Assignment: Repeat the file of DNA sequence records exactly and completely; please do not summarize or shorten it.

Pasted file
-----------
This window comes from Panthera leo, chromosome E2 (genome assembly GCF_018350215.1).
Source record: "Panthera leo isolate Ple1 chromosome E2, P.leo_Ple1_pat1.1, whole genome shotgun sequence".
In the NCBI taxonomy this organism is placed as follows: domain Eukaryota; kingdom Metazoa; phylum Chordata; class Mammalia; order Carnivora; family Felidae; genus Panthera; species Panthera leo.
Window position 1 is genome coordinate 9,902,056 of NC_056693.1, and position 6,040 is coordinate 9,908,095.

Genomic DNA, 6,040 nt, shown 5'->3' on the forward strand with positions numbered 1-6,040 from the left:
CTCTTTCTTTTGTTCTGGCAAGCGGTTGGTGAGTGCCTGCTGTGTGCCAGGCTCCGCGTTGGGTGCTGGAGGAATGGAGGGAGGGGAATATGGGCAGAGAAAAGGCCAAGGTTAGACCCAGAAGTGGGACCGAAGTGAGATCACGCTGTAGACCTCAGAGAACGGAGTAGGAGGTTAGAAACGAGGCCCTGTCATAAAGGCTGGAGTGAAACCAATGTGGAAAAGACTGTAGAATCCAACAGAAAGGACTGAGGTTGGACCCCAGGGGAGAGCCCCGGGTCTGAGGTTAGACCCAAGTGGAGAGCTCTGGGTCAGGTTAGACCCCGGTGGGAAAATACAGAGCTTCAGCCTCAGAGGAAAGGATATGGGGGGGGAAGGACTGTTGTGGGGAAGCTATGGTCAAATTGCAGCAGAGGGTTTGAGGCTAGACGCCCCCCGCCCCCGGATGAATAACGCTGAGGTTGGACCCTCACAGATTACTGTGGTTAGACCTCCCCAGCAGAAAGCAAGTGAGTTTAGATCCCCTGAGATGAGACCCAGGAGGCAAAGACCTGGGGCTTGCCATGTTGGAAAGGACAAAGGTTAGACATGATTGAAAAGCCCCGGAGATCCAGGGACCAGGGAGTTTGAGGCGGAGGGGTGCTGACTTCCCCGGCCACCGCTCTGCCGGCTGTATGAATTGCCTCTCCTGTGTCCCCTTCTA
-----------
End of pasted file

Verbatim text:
This window comes from Panthera leo, chromosome E2 (genome assembly GCF_018350215.1).
Source record: "Panthera leo isolate Ple1 chromosome E2, P.leo_Ple1_pat1.1, whole genome shotgun sequence".
In the NCBI taxonomy this organism is placed as follows: domain Eukaryota; kingdom Metazoa; phylum Chordata; class Mammalia; order Carnivora; family Felidae; genus Panthera; species Panthera leo.
Window position 1 is genome coordinate 9,902,056 of NC_056693.1, and position 6,040 is coordinate 9,908,095.

Genomic DNA, 6,040 nt, shown 5'->3' on the forward strand with positions numbered 1-6,040 from the left:
CTCTTTCTTTTGTTCTGGCAAGCGGTTGGTGAGTGCCTGCTGTGTGCCAGGCTCCGCGTTGGGTGCTGGAGGAATGGAGGGAGGGGAATATGGGCAGAGAAAAGGCCAAGGTTAGACCCAGAAGTGGGACCGAAGTGAGATCACGCTGTAGACCTCAGAGAACGGAGTAGGAGGTTAGAAACGAGGCCCTGTCATAAAGGCTGGAGTGAAACCAATGTGGAAAAGACTGTAGAATCCAACAGAAAGGACTGAGGTTGGACCCCAGGGGAGAGCCCCGGGTCTGAGGTTAGACCCAAGTGGAGAGCTCTGGGTCAGGTTAGACCCCGGTGGGAAAATACAGAGCTTCAGCCTCAGAGGAAAGGATATGGGGGGGGAAGGACTGTTGTGGGGAAGCTATGGTCAAATTGCAGCAGAGGGTTTGAGGCTAGACGCCCCCCGCCCCCGGATGAATAACGCTGAGGTTGGACCCTCACAGATTACTGTGGTTAGACCTCCCCAGCAGAAAGCAAGTGAGTTTAGATCCCCTGAGATGAGACCCAGGAGGCAAAGACCTGGGGCTTGCCATGTTGGAAAGGACAAAGGTTAGACATGATTGAAAAGCCCCGGAGATCCAGGGACCAGGGAGTTTGAGGCGGAGGGGTGCTGACTTCCCCGGCCACCGCTCTGCCGGCTGTATGAATTGCCTCTCCTGTGTCCCCTTCTA